24 March 2015

Hebrews 5:5-10

“In the days of his flesh, Jesus offered up prayers and supplications, with loud cries and tears, to the one who was able to save him from death, and he was heard because of his reverent submission. Although he was a Son, he learned obedience through what he suffered; and having been made perfect, he became the source of eternal salvation for all who obey him, having been designated by God a high priest according to the order of Melchizedek.” (vv. 7-10)

Psalm: Psalm 129


This passage from Hebrews 5 seems almost enigmatic when read apart from Hebrews 5:1-4. The central section of the chapter, describing Christ as a high priest, builds directly on the verses that precede it. In Hebrews 5:1 the author states that high priests are chosen from among human beings to look after the things of God. The text goes on in remaining verses to argue that when the high priest offers sacrifices on behalf of the people, he is also offering a sacrifice for his own weaknesses.

 The imagery here refers to the high priest in the Temple in Jerusalem, who offered sacrifices for the sins of the people and for his own sins. The high priest was believed to stand in the descending line from Aaron, the brother of Moses, who was chosen for this role in Exodus (Exodus 28:1). The imagery also refers to a system of sacrificial atonement. Sacrifices were made in the Temple for particular ritual needs in order to restore purity. One might remember the offering of two turtledoves that Mary and Joseph brought to the Temple when Jesus was presented for circumcision (Luke 2:24). This sacrifice would redeem Mary, who was considered ritually unclean after giving birth. On high holy days, the high priest would offer sacrifices to God on behalf of the whole nation. Again, one might think of references in the Gospels to the day of purification during Passover when the unblemished lambs were sacrificed for the sake of the people (Mark 14:12; Luke 22:7).

Hebrews refers to Christ as a high priest, appointed by God for the role of offering sacrifice. The Son is incarnate in Jesus Christ for this purpose, of being a priest forever. Instead of offering sacrifices of other creatures, he offers himself. Through his prayers, tears, cries, and suffering, he becomes the source of salvation for all who obey him.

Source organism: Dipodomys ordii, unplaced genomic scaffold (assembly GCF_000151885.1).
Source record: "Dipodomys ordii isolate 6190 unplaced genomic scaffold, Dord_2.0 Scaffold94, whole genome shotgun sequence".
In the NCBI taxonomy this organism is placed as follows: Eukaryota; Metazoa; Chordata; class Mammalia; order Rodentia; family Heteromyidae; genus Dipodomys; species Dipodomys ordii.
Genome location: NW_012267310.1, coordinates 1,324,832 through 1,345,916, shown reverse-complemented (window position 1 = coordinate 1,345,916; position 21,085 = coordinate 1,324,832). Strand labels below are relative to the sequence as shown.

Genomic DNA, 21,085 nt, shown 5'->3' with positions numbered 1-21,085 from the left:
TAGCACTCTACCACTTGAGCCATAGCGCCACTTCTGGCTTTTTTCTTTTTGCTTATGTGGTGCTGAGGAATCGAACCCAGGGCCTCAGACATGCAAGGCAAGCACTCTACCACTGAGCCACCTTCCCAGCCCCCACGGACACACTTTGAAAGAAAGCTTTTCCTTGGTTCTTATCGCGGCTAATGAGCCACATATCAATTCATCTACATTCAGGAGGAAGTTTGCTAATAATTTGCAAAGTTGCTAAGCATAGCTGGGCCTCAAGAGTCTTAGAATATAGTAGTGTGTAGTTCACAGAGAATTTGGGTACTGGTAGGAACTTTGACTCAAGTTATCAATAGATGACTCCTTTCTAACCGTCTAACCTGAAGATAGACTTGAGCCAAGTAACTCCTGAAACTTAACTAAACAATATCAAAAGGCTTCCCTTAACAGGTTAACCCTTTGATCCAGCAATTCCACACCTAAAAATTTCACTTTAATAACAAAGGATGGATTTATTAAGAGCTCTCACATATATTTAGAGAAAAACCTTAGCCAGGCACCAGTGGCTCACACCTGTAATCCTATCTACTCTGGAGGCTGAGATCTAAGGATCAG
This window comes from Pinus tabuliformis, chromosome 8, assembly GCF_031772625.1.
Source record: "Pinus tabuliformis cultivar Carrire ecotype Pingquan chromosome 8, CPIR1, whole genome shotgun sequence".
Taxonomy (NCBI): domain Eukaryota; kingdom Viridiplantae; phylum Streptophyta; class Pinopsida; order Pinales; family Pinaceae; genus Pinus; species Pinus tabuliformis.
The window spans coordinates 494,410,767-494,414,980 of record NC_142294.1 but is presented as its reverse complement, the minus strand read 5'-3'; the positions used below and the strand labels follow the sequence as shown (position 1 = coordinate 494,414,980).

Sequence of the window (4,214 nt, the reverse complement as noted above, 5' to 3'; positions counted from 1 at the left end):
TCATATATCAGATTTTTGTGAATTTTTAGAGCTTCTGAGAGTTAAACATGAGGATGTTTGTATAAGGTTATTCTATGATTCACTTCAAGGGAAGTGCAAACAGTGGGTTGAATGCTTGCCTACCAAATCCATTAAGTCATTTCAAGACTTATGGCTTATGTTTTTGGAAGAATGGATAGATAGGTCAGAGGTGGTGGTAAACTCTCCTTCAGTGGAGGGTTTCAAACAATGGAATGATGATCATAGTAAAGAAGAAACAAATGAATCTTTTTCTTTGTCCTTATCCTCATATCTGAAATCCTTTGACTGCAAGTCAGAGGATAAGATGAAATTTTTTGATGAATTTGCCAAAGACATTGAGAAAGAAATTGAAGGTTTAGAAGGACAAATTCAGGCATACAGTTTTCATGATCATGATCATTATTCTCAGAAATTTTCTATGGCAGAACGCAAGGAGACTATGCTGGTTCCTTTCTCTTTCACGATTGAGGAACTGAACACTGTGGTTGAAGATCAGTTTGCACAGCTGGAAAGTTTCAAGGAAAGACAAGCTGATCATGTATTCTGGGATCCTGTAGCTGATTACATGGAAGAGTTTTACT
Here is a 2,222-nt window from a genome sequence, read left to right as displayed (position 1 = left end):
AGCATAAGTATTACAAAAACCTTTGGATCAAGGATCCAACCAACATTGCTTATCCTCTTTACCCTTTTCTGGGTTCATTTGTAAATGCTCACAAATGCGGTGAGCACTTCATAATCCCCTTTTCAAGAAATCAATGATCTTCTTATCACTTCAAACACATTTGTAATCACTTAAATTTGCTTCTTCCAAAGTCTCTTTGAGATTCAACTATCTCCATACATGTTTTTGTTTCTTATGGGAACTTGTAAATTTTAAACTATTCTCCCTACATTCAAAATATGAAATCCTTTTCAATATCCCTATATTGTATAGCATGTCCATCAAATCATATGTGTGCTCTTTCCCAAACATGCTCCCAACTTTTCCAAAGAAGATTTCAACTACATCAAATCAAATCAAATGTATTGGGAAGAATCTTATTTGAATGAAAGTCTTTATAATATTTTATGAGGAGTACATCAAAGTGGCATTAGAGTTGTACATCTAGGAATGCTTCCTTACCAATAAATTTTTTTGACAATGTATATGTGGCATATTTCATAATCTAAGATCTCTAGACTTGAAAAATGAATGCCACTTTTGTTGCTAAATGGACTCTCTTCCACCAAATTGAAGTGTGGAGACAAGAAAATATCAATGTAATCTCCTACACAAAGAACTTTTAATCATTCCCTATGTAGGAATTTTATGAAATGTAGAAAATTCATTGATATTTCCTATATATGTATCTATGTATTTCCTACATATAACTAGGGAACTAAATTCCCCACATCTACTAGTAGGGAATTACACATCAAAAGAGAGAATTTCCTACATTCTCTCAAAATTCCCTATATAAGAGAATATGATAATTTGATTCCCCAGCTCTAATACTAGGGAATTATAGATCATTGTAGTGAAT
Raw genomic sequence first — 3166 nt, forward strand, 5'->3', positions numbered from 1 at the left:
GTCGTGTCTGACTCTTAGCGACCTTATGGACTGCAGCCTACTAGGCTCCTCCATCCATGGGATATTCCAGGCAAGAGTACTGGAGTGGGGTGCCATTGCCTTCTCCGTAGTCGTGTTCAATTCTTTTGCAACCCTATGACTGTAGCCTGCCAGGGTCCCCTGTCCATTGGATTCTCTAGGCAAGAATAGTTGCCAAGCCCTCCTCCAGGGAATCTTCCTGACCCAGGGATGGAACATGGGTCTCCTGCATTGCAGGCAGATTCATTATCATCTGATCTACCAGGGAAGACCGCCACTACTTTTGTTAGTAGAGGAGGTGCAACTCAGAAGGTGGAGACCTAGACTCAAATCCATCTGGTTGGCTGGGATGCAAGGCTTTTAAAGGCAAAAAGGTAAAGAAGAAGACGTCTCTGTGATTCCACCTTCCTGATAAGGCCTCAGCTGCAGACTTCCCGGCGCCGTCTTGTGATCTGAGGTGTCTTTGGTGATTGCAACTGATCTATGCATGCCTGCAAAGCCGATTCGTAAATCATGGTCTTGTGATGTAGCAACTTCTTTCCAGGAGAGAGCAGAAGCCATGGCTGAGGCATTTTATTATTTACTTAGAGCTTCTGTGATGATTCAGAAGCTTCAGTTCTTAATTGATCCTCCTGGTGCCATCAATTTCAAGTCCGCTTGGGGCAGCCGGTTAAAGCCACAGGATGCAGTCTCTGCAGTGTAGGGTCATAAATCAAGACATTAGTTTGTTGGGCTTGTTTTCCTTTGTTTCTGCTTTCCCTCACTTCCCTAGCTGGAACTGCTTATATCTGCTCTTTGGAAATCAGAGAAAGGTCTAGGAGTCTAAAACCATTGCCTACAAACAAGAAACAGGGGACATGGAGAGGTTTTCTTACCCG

There are brief mentions here of Melchizedek. These are largely quotes from Psalm 110:4. The figure of Melchizedek from the stories of Abraham in Genesis (Genesis 14:18) is somewhat of a mystery. His name means 'King of Righteousness.' In Jewish apocalyptic literature, such as the Second Book of Enoch, he is a figure who will announce the Day of Atonement and prepare the people for judgement. In some Jewish rabbinical traditions, he is born from a virgin mother. In other traditions there is a suggestion that he has eternal life. Hebrews mentions Melchizedek several times (Hebrews 5:6, 10; 6: 20; 7: 1, 10, 11, 15, 17) in reference to Christ, who is the holy and eternal high priest. The mention of Melchizedek is likely meant to emphasise the eternal quality of Christ's sacrificial priesthood.

To Ponder

  • What impact do references to Christ's sacrifice have on you?
  • How do you handle unfamiliar phrases, such as "the order of Melchizedek", when they appear in a biblical text?


Bible notes author

The Revd Dr Cindy Wesley

Cindy Wesley is the director of studies at Wesley House in Cambridge. She is responsible for the life of the chapel and for advising students about their courses and modules.